Wind farms ‘trashing’ the countryside
By David Mackay
The Scottish Government has been pressed to stop “trashing” the Moray
countryside with wind farm developments.
Fears have already been raised the region is nearing saturation point with
the renewable energy technology with 156 turbines already in operation that
are more than 165ft tall – with about another 100 granted planning
permission but yet to be built.
Now Moray Council has recommended removing the Cabrach as an “area of great
due to the construction of the Dorenell project – and said it will have a
“strong influence” on the landscape.
The comments have been included in a draft report from the authority that
was approved for public consultation this week.
However, Forres councillor Claire Feaver, a former chairwoman of the
council’s planning committee, said it was now time for a rethink for future
EDF Energy’s Dorenell wind farm, which will have 59 turbines on the
Glenfiddich Estate, was approved by the Scottish
Government despite an objection from the council and about 600 members of
the public. However, a similar number backed the project.
Mrs Feaver said: “Our beautiful upland landscapes have been damaged by the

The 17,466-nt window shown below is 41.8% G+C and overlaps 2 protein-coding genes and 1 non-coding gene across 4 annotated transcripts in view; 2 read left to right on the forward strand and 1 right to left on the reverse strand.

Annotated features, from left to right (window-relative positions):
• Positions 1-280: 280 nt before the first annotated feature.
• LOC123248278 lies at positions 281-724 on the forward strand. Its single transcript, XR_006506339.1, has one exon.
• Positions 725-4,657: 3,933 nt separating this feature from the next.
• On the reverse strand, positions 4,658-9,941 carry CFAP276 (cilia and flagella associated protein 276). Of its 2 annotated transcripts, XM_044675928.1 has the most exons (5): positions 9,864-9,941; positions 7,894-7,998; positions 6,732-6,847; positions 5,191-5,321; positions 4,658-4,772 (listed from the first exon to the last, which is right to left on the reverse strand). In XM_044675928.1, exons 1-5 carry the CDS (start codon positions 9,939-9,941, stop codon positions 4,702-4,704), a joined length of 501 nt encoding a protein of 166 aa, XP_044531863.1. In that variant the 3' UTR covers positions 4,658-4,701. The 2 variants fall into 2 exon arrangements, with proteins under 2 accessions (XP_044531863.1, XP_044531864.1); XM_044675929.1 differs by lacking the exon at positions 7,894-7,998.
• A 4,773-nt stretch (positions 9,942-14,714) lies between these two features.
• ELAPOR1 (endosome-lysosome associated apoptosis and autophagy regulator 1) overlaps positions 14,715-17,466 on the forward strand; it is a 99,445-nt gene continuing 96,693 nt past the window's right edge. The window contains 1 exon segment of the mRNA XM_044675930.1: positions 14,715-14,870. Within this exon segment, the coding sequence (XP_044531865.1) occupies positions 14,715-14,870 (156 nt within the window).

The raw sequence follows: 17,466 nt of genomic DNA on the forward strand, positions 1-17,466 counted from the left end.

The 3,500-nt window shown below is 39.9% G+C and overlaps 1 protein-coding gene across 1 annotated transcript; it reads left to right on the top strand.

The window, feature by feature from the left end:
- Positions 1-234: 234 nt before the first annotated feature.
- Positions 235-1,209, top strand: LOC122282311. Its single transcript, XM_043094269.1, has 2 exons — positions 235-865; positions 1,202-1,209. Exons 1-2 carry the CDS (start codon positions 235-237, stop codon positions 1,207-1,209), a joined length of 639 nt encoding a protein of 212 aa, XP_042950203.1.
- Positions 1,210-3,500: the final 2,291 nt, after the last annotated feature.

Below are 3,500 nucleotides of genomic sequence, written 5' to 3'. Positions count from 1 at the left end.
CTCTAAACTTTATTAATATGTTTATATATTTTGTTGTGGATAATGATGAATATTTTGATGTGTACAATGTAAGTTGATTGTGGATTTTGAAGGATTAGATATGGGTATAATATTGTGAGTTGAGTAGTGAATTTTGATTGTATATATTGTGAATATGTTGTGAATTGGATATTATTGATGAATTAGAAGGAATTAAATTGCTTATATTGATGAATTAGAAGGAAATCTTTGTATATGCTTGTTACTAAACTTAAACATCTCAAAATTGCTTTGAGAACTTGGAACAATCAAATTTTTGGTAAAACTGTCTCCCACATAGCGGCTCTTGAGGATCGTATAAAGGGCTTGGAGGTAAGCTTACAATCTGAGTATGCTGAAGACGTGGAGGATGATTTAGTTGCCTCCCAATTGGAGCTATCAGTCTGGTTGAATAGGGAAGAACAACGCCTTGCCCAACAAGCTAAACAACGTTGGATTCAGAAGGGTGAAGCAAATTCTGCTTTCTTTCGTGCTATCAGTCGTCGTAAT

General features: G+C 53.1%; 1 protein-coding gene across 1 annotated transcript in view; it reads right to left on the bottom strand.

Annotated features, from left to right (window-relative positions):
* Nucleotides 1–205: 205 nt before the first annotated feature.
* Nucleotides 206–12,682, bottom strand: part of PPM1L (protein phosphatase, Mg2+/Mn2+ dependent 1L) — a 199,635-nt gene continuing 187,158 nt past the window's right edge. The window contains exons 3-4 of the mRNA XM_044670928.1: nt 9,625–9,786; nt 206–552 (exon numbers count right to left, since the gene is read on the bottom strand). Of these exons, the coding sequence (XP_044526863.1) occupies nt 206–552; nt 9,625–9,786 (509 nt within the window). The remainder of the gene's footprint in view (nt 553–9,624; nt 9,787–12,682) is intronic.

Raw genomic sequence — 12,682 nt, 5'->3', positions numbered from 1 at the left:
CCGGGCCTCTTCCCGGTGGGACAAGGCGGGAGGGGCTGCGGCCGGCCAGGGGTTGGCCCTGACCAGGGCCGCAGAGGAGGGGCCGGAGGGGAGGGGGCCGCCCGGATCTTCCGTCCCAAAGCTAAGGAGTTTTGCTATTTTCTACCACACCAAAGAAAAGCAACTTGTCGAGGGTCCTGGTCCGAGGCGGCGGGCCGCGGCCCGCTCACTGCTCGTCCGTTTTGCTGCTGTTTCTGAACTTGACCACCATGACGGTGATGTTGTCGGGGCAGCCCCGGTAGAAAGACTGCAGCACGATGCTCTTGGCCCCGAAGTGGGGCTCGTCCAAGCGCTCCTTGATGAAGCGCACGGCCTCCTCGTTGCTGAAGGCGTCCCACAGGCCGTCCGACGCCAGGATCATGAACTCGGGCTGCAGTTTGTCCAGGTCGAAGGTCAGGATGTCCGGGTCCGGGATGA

ideological obsession with industrialscale turbines.
“The Scottish Government has repeatedly overturned council planning
decisions and allowed damaging proposals to go ahead – and the cumulative
has been to degrade some of our most scenic areas.
“The last straw was surely the disastrous decision to approve Dorenell.
“This has trashed a beautiful part of Moray.”
Speyside businessman Joerg Bondzio fears his holiday adventure and
accommodation firm near Knockando could be ruined by “obscene” turbines
from an extension to the Paul’s Hill development.
The German native believes the natural Moray landscape is a big draw for
He said: “We’ve lived here next to Roy’s Hill for more than 20 years. We’re
dismayed by the potential increase in cumulative adverse effects on the hill.
“We bought our property for its remote location and wildness. No wind farms
were in planning then. We were here first and we now have to live with the
prospect of more applications in the future.”
EDF Energy declined to comment.